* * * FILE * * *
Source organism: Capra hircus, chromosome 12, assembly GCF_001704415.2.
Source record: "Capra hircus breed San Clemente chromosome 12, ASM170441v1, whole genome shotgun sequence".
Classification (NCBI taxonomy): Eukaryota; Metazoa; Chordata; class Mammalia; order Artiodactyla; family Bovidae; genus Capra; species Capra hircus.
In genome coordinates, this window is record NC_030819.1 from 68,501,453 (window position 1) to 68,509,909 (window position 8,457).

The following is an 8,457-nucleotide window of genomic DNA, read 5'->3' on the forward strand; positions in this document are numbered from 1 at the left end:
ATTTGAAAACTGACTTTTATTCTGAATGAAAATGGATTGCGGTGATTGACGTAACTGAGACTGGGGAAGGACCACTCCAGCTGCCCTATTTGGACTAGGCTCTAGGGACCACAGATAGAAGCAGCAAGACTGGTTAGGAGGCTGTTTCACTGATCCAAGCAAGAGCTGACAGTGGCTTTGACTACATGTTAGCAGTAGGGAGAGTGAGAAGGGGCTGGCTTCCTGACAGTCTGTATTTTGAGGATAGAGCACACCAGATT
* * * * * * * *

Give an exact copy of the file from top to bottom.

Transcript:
Source organism: Capra hircus, chromosome 12, assembly GCF_001704415.2.
Source record: "Capra hircus breed San Clemente chromosome 12, ASM170441v1, whole genome shotgun sequence".
Classification (NCBI taxonomy): Eukaryota; Metazoa; Chordata; class Mammalia; order Artiodactyla; family Bovidae; genus Capra; species Capra hircus.
In genome coordinates, this window is record NC_030819.1 from 68,501,453 (window position 1) to 68,509,909 (window position 8,457).

The following is an 8,457-nucleotide window of genomic DNA, read 5'->3' on the forward strand; positions in this document are numbered from 1 at the left end:
ATTTGAAAACTGACTTTTATTCTGAATGAAAATGGATTGCGGTGATTGACGTAACTGAGACTGGGGAAGGACCACTCCAGCTGCCCTATTTGGACTAGGCTCTAGGGACCACAGATAGAAGCAGCAAGACTGGTTAGGAGGCTGTTTCACTGATCCAAGCAAGAGCTGACAGTGGCTTTGACTACATGTTAGCAGTAGGGAGAGTGAGAAGGGGCTGGCTTCCTGACAGTCTGTATTTTGAGGATAGAGCACACCAGATT